I didn’t expect to find myself humming the old hymn Immortal, Invisible, God Only Wise at the launch of Spirituality Demystified: Understanding Spirituality in Rational Terms. But as I listened to Rohana Ulluwishewa talk about our inner and outer realities as conscious energy the words and music embedded in me seemed to reach up from the past for connection into the future.
What if, I wondered, Michelangelo had painted interconnected energy on the ceiling of the Sistine Chapel instead of a male God. Would cathedrals now be hosting rituals to help us stand in awe and wonder at our intelligent and elegant cosmos? But I guess we’re all prisoners of what we know within the contexts that form and shape us. We need courage, imagination and rigorous thinking to get past our limitations.
Like the Sistine Chapel, Spirituality Demystified is both an enchanting and academically interesting experience. Rohana thrusts readers into a whistle stop tour of quantum physics, neuroscience, psychology and consciousness. It’s a deceptively simple read but only because of his ability to translate complicated scientific information into easily digestible chunks.
Winner of the Ashton Wylie Unpublished Manuscript Award for 2015, Rohana has held many academic posts including Associate Professor at the Sri Jayewardenepura University in Sri Lanka. However, towards the end of his career he realised that external developmental changes could not solve poverty, inequality, unsustainability and unhappiness because they were the result of our spiritual underdevelopment, manifested as self-centeredness, fear and greed.
Like many others before him, Jesus and the Buddha included, Rohana believes the world urgently needs a spiritual transformation, but that no external force can manage this. He says, ‘the only way to transform the world is to transform ourselves’. It’s as though he’s calling us on a spiritual pilgrimage, a life of faith, not based on beliefs but on clear, scientific understanding.
Definitions matter when building an argument. Spirituality Demystified defines spirit as that which gives vitality to a system and spirituality as ‘the state of being one with spirit, our inner reality, the conscious energy which fills the whole universe. In spite of its vastness, it functions as a single unbroken one’.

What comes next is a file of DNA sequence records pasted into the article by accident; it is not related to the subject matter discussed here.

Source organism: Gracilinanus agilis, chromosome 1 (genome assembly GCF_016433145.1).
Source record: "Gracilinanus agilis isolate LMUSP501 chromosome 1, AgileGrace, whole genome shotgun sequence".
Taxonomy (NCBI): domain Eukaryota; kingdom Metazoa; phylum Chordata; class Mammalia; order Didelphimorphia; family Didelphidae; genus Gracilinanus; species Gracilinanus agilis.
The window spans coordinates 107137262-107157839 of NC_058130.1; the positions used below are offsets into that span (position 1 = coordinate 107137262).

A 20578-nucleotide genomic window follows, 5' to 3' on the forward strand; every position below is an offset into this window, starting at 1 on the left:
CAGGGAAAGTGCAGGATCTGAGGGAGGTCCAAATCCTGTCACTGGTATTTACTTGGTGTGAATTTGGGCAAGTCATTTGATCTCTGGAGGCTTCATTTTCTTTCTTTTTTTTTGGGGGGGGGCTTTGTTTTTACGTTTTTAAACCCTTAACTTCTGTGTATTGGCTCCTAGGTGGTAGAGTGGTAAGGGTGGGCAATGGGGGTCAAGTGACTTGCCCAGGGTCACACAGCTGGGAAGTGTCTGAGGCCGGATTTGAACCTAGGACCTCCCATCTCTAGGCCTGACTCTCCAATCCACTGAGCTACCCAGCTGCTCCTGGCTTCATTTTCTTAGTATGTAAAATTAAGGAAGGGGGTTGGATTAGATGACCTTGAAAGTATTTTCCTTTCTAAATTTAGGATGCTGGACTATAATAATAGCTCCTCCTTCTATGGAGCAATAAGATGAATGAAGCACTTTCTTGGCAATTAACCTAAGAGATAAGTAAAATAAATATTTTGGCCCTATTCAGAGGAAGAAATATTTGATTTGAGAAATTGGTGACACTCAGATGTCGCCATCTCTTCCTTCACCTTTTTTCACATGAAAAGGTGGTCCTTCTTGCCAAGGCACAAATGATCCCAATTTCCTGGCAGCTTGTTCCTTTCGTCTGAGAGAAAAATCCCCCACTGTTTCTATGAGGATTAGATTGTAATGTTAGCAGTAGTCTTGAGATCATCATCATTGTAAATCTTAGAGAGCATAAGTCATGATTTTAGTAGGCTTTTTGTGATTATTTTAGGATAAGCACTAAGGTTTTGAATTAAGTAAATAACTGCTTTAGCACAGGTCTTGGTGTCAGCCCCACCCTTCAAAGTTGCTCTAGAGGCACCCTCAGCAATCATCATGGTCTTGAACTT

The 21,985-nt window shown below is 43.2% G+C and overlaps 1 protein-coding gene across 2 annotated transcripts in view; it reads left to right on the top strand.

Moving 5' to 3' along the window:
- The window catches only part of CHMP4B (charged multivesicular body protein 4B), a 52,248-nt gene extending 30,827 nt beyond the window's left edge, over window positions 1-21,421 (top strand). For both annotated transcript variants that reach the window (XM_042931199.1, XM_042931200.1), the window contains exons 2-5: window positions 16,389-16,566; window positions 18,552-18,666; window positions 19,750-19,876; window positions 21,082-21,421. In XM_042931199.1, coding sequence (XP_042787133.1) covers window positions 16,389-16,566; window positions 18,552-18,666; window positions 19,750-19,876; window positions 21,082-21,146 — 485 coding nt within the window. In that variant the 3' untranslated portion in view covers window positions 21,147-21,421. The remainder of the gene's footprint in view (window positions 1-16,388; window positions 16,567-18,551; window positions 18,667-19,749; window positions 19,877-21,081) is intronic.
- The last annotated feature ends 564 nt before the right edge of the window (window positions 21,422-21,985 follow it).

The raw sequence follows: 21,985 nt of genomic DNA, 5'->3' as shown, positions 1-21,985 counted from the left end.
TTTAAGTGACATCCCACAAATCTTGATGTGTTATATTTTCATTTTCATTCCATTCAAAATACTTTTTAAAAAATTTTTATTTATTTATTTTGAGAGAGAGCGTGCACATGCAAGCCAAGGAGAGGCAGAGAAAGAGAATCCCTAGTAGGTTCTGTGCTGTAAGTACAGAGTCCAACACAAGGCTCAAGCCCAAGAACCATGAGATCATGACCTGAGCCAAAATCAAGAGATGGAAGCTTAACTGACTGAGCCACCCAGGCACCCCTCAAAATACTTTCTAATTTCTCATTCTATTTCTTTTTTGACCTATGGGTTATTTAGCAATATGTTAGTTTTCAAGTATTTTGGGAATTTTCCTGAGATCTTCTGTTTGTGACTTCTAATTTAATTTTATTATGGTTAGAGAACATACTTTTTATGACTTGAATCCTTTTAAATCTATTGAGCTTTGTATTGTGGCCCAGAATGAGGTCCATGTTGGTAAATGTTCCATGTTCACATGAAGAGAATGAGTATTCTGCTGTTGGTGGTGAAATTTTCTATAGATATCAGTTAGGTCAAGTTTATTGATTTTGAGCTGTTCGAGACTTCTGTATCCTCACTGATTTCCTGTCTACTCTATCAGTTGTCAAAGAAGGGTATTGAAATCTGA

On these foundations, Rohana builds his thesis, beginning with a journey that goes deeper and deeper into the human body until we are faced with only atoms and forced to see that those atoms are 99% empty. This reminded me of the biblical story of the crucifixion. At the moment when Jesus dies the curtain covering the holies of holies in the Jerusalem temple is torn in two. Nothing is behind that curtain. We are faced with the holy no-thing.
The ancients intuitively knew a thing or two. They understood that to worship things inevitably leads to narrowing and dumbing down to fundamentalism. The need and greed to own and control the holy things becomes overwhelming. Whereas stillness and space has a way of opening us to a reality beyond things even as we struggle to comprehend it.
Quantum physicists have brought diverse worlds together with their understanding that the emptiness of the atom, and perhaps the emptiness of the holy of holies, is filled with energy, invisible energy, a prime energy which is aware, conscious and thinks.
More and more it seems as though harnessing that energy for good is in our hands, or more precisely our brains. Rohana plunges into neuroscience the explore the idea that oneness, love and selflessness are hardwired into our brains, although these qualities are often overridden by pleasure seeking. Chapter 3 is illuminating on addiction to pleasure and the challenge to liberate ourselves from it, which has always been the tough, but transformative call of a spiritual path.
In New Zealand, where people are choosing let go of ties to particular religious traditions or never taken them up in the first place, Rohana offers us a helping hand to understand and language the spiritual call in ways that make sense to a scientifically focused modern mind. Even more, he draws us back to the contemplation essential for this awakening to reality.
But awakening to reality is always the hard path and whilst his book may easily resonate with the non-religious I sense that the Christian church, bleeding adherents and all as it is, will still find it hard to relanguage and reimagine God in ways that all of us can live with. I think though that clergyman and poet Walter Chalmers Smith, author of Immortal Invisible, called us to do exactly that when he wrote:
‘God was larger than the creeds: they were the cunning compromise
For unanimous decision of the many and the few;
Rafts that leaked at every log, so loose the binding of their ties:
But they floated, and the thoughtless held that therefore they were true.’
Hilda among the broken gods, by Walter C. Smith. Smith, Walter C. (Walter Chalmers), 1824-1908
Whether we use the path of devotion, action or wisdom to get to reality our ability to offer unconditional love, the force that keeps us together in harmony, will be enhanced. As Rohana says, ‘..if we transform ourselves, the small world around us will begin to follow’.
Exploring spirituality one word at a time.